Vince Hill, best-known for mesmerising rendition of Edelweiss, dies ‘peacefully’ aged 89
Posted by  badge Boss on Jul 23
‘Vince created a musical legacy,’ his loved ones wrote (Picture: Rex)

Vince Hill, best-known for his 1967 recording of the song Edelweiss from , has .

The announcement of Hill’s death was shared on his website, in a message that was titled: ‘Cheers Vince… here’s to you.’

The statement read: ‘Sadly we have to share news none of us want to hear… We’re very sorry to have to tell you Vince has left us.’

The message outlined that Hill ‘passed peacefully’ at his home in Henley on the afternoon of Saturday July 22.

‘Vince created a musical legacy… He and his tunes will remain forever in our hearts,’ it continued.

‘One of a kind. Thank you for the music Vince. And for being such a wonderful guy. Loved universally.’

The statement asked that Hill’s fans give his family and friends time ‘to come to terms with their loss’, before urging everyone to raise a glass to the late ‘legend’.

Born in Holbrooks, Coventry on April 16 1934, Hill completed his military service as a vocalist for The Band of the Royal Corps Of Signals, which also allowed him to travel around the world as a youngster.

He later joined musical groups including Teddy Foster’s band and The Raindrops, with the latter giving him the opportunity to perform on the radio and on TV.

Hill made his debut as a solo artist in the early 1960s, achieving his first top 20 hit in 1966 with Take Me To Your Heart Again, a cover of Édith Piaf’s La Vie En Rose.

The crooner’s biggest hit came in 1967, when he recorded a cover of Edelweiss from Rodgers and Hammerstein’s 1959 musical The Sound of Music, which was also famously performed in the 1965 film of the same name.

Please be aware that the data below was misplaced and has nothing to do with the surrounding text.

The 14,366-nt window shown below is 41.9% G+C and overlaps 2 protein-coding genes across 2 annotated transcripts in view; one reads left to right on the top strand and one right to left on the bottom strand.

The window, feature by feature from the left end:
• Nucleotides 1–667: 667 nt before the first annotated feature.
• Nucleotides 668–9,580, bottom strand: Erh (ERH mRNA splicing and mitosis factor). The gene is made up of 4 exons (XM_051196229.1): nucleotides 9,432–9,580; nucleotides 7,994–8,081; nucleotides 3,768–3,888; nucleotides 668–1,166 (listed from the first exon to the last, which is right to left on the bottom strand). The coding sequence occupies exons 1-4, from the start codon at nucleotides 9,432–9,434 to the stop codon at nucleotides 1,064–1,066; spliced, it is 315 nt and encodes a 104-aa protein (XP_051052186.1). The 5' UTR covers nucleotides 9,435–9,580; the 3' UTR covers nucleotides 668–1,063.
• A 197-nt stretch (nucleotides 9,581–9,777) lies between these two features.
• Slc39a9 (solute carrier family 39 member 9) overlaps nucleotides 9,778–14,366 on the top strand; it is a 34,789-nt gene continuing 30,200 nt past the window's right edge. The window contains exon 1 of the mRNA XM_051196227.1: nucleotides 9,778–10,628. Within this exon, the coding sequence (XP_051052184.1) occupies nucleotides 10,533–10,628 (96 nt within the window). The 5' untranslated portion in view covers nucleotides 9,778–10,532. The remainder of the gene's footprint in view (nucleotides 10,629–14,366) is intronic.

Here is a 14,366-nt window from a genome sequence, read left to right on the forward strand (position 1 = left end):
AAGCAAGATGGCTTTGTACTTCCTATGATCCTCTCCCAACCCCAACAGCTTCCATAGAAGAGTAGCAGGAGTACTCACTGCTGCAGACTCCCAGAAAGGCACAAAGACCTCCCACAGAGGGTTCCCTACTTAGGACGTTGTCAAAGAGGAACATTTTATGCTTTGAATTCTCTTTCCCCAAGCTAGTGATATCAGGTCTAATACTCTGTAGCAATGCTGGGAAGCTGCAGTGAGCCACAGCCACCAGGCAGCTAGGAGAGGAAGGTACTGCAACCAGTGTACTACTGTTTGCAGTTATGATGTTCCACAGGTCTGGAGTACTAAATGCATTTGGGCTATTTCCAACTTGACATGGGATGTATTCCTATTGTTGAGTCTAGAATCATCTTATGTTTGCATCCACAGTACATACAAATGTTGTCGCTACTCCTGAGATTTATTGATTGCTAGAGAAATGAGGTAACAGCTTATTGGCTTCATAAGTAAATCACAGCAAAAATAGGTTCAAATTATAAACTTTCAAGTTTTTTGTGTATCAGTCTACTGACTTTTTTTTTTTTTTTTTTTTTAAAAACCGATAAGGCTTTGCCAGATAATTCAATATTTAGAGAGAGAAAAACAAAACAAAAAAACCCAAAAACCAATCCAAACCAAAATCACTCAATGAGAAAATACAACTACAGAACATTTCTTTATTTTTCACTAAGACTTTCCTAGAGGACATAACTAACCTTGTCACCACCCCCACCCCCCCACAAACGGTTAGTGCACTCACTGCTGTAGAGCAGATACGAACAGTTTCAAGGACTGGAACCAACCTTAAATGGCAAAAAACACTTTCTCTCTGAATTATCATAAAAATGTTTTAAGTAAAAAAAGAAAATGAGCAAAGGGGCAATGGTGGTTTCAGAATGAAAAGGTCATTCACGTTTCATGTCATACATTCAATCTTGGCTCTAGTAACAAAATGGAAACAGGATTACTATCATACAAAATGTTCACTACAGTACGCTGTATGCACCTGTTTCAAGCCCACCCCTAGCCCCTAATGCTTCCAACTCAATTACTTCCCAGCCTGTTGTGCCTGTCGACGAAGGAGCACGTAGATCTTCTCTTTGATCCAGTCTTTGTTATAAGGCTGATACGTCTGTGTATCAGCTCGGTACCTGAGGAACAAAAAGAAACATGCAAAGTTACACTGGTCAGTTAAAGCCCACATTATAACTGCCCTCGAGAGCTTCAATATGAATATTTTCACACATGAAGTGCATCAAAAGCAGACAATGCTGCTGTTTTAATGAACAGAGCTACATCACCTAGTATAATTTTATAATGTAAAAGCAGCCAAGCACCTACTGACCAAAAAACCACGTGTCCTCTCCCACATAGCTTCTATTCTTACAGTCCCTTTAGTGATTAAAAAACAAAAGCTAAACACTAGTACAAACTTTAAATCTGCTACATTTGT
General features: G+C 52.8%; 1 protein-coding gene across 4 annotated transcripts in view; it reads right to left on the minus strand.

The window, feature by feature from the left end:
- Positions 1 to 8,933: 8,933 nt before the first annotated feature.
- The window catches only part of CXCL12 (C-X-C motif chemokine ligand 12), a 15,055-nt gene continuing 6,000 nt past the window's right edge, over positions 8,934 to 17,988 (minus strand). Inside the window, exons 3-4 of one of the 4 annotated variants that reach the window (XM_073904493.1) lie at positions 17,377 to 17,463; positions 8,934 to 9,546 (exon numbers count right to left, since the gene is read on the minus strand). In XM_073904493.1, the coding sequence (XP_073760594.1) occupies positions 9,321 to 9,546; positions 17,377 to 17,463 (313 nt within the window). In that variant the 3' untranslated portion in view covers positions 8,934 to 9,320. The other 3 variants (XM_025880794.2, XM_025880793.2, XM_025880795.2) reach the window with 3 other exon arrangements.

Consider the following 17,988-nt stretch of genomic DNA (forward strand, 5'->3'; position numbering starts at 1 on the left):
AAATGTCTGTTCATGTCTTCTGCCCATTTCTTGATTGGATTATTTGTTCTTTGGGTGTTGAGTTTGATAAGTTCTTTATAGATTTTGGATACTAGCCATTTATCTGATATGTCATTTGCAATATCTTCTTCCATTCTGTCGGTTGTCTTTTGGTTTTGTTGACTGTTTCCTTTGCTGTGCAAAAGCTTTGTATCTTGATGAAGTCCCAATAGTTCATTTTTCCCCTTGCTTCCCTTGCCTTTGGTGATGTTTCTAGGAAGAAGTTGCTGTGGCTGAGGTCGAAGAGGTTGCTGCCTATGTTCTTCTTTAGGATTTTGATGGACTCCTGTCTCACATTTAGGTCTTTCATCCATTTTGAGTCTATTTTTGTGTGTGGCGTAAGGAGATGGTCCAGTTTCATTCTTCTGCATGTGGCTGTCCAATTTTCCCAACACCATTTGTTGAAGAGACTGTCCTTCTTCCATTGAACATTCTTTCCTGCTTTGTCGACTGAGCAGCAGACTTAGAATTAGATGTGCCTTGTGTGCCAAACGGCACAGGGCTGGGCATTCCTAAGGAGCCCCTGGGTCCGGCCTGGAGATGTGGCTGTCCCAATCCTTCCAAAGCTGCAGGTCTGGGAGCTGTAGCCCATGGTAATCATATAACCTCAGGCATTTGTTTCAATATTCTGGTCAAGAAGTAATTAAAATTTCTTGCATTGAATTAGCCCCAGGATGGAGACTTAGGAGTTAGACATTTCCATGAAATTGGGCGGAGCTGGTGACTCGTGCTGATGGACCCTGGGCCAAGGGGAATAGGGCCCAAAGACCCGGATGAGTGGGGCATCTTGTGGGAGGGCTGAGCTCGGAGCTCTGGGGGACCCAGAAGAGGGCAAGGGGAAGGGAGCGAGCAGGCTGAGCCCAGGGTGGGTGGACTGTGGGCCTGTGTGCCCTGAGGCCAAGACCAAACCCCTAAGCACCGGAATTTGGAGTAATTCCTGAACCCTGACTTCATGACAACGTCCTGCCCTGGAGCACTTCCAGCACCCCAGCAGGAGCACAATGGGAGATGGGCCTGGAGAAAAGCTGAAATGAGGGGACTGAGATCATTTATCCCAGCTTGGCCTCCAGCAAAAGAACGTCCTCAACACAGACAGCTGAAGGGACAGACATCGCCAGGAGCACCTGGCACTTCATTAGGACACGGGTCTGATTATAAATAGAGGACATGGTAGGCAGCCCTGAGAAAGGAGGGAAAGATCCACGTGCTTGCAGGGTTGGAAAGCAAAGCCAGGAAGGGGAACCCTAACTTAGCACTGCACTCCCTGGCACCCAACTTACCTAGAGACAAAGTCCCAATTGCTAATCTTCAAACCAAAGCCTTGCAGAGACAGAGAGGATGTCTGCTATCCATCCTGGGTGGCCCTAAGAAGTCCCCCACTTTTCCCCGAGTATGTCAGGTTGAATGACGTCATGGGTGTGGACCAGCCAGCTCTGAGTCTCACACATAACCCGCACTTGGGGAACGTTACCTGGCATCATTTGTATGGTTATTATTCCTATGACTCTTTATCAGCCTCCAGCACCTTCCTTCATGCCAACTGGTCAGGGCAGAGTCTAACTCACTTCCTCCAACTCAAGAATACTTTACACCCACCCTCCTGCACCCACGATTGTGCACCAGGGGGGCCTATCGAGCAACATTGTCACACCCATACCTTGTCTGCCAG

The late singer also hosted TV shows in his career (Picture: Dezo Hoffman/Shutterstock)

It reached number two on the UK singles chart, and the song became synonymous with for the remainder of his life.

During a live performance of Edelweiss recorded in the 1970s, he introduced the tune by saying: ‘Everybody has favourite songs, don’t they? I’m no exception to that rule, I’ve got a favourite song.

‘This is mine, and it always will be I guess, ’cause it’s a song that just about changed everything for me.’

As well as flourishing in his music career, Hill also hosted TV shows including They Sold A Million, Musical Time Mcahine and his chat show, which was called Gas Street.

Hill’s legendary voice has transcended generations (Picture: Dezo Hoffman/Shutterstock)

Boxer Frank Bruno paid tribute to Hill on Twitter, recalling the many times they worked together on charity shows.

‘I remember once a mic stand suddenly collapsed on him when he was about to start to sing a song,’ Bruno recollected.

‘He said, “Let’s do that intro again” and he carried on cool as a cucumber.’

DJ Tony Blackburn wrote: ‘So sorry to hear that singer Vince Hill passed away yesterday. We were in the same agency in the 60’s and he was a very nice guy. He had a great voice and his version of Edelweiss in 1967 was a big hit. R.I.P Vince.’

Hill’s suffered the loss of his wife, Annie Hill, in 2016. Their son, Athol, died in 2014 at the age of 42.